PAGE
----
We thought we’d kick-off the new year with a provocative, three-part podcast analyzing the results of our recent co-branded survey with The Economist Intelligence Unit.
Join Jeff Pundyk, global VP of content solutions at The Economist Group, as well as Peppercomm’s president, partner and Demi-God, Ted Birkhahn, for a no holds barred discussion explaining why so many B2B marketers are quite simply missing the mark with their content strategies. Oh, and feel free to post comments agreeing or disagreeing with our panel…
Ted: Do you discuss these sorts of topics at cocktail receptions? And, Matt, I’d add a key grip, costume designer and best boy to your list of Hollywood types who might be tomorrow’s content creators.
Matt, you raise an excellent point. At the risk of oversimplifying, there are three steps to breaking through the clutter and achieving success on the content marketing front:
1.) Develop content that adds value to the audience you are trying to reach. This means the content is not focused on you and is not repeating what’s already been said. It needs to be actionable, unique, shareable, selfless and altruistic in nature.
2.) Distribute the content in the optimal format and in the right channels.
3.) Repeat but tweak #1 and #2 as necessary.
Your point about hiring TV writers is thought provoking. In a recent article (http://bit.ly/1xL2suN), I mention that CEOs need to think of their PR teams as chief storytellers. The profession needs better storytellers and if that means recruiting producers, directors, etc., then I am all for it.
With so many brands and so many marketers churning out blogs, videos, info graphics, white papers, bylines, and other thought-leadership content, doesn’t it all get diluted? How much content can any one prospect or client actually digest – particularly given the multiple mediums they may use to consume the content?
Does good content just rise to the top? If so, marketers have to stop hiring marketers and start hiring Tv writers, producers, and directors.
Great observation, Ted. I would add that, in the brave, new world of selfies, Instagram and SnapChats, it’s never been tougher or more important for brands to create compelling content.
I agree with you. Whether it’s btob or btoc, great content marketing is born from sound communications practices built on big pile of common sense.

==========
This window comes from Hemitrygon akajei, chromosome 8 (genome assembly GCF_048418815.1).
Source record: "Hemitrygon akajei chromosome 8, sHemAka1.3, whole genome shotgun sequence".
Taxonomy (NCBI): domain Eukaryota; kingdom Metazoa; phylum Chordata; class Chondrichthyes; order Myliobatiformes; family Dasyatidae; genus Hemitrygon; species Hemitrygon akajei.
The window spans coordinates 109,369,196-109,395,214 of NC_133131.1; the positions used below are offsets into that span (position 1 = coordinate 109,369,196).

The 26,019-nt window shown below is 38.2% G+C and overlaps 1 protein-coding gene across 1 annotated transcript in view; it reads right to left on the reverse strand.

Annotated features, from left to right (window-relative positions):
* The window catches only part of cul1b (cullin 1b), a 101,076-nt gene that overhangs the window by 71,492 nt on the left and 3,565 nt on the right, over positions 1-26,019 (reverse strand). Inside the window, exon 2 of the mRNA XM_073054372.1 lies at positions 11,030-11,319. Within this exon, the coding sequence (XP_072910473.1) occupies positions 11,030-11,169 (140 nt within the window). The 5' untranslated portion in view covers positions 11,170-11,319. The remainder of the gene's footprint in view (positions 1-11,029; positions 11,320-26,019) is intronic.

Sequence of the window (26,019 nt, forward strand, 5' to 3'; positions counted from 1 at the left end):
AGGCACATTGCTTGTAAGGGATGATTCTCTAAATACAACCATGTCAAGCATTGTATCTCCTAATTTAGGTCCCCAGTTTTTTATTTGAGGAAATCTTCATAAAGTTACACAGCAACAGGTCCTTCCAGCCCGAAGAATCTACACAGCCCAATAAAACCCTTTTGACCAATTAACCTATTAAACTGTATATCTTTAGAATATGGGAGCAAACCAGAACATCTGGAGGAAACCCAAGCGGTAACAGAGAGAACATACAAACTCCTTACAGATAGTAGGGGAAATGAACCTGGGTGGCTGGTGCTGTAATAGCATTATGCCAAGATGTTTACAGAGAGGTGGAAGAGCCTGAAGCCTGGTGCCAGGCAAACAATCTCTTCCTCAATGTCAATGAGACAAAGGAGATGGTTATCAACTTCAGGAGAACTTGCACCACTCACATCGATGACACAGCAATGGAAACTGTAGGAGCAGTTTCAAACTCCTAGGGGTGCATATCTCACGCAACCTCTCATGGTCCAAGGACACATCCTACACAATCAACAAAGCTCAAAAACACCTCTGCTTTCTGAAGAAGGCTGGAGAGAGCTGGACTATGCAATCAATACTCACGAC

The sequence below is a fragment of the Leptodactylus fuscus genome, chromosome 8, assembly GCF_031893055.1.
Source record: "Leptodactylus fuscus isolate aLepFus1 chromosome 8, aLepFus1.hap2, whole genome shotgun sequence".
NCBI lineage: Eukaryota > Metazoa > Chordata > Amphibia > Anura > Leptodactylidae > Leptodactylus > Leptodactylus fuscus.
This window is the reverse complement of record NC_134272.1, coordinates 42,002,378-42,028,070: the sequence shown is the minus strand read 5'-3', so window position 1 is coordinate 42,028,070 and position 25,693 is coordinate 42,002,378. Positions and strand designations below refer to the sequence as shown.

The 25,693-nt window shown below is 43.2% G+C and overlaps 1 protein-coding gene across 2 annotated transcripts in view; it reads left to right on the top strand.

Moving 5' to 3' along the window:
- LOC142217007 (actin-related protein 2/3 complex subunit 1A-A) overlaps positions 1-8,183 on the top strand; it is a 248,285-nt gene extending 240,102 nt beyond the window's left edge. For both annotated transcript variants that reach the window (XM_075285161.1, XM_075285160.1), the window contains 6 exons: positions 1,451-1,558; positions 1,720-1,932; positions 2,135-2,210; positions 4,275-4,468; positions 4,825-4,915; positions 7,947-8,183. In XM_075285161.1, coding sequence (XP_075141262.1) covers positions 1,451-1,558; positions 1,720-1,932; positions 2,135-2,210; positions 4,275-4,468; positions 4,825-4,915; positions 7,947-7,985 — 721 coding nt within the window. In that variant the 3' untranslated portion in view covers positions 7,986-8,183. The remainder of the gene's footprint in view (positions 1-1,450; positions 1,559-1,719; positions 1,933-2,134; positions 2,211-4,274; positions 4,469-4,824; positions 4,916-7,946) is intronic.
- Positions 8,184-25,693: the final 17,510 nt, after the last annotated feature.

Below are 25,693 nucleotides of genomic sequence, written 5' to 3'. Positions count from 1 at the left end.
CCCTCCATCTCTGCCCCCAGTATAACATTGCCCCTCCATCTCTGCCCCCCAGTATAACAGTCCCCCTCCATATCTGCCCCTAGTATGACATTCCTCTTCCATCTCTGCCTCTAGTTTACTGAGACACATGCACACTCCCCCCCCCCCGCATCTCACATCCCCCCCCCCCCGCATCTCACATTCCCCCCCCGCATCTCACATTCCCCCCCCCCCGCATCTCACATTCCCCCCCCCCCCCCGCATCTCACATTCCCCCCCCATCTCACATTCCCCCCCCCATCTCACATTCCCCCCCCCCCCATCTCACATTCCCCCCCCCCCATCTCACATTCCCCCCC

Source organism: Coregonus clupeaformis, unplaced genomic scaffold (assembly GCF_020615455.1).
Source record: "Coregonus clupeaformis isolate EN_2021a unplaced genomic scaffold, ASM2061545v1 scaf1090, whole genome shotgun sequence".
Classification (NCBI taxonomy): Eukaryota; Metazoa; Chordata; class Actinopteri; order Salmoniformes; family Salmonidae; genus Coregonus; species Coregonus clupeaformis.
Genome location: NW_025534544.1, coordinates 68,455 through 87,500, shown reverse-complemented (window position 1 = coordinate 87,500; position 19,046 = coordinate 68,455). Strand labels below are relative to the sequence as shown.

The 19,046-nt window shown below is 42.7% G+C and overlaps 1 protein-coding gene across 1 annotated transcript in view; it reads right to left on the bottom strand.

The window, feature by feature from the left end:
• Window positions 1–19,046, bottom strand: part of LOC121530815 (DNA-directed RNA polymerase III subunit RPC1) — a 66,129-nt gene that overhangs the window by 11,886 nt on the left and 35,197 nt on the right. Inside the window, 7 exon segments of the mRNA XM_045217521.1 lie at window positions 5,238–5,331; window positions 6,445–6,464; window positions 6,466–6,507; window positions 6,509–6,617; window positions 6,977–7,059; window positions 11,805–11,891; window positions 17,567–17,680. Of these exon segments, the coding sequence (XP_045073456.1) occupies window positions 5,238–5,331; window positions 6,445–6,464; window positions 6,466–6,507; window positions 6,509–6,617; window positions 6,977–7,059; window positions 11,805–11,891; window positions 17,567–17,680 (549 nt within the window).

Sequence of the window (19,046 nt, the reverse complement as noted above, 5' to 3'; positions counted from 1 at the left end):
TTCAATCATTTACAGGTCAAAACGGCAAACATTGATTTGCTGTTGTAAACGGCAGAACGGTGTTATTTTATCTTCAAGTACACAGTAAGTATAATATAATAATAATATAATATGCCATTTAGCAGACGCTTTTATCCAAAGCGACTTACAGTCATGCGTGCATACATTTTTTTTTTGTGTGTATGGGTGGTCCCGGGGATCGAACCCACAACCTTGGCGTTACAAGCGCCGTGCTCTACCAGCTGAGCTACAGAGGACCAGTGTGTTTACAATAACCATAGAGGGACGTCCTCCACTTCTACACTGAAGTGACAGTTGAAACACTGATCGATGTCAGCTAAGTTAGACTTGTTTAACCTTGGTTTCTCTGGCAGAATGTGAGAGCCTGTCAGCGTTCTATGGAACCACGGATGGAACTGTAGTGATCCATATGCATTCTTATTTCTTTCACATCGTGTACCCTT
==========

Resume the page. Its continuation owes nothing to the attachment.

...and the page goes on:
Nobody in any setting wants to be around someone who talks only about themselves. But, all to often, companies commit this faux pas and end up being ‘that’ person who no one wants to hang out with at the party.
So, the message is clear to marketers: Don’t be ‘that’ person. Be more likable by being more altruistic in how and what you communicate and become the life of the party.
Hi Steve and Peppercommers!
Happy new year. I enjoyed this episode of RepMan and agree that it is increasingly important for marketers to live their values. Instead of telling what your company can do through push techniques, brands should display their value through content marketing that showcases their expertise, knowledge and competence through content that lends advice through firsthand stories or links to useful resources.
Although The Economist research analyzed B2B marketing, I think the same principles can apply to B2C relationships. As a 21-year-old on a tight budget, I am always looking for deals on clothes, products and places to dine with friends, but stray from companies who shove these goods or services down my throat through push-marketing tactics. The key here — and Jeff and Ted hit the nail on the head — is to listen. How? Brands need to show they care by meeting consumers where they are instead of hoping to pull audiences to them. The bottom line is this: Encourage dialogue, ask for participation, and authentically show publics and stakeholders that your brand is committed to the wellbeing of its consumers.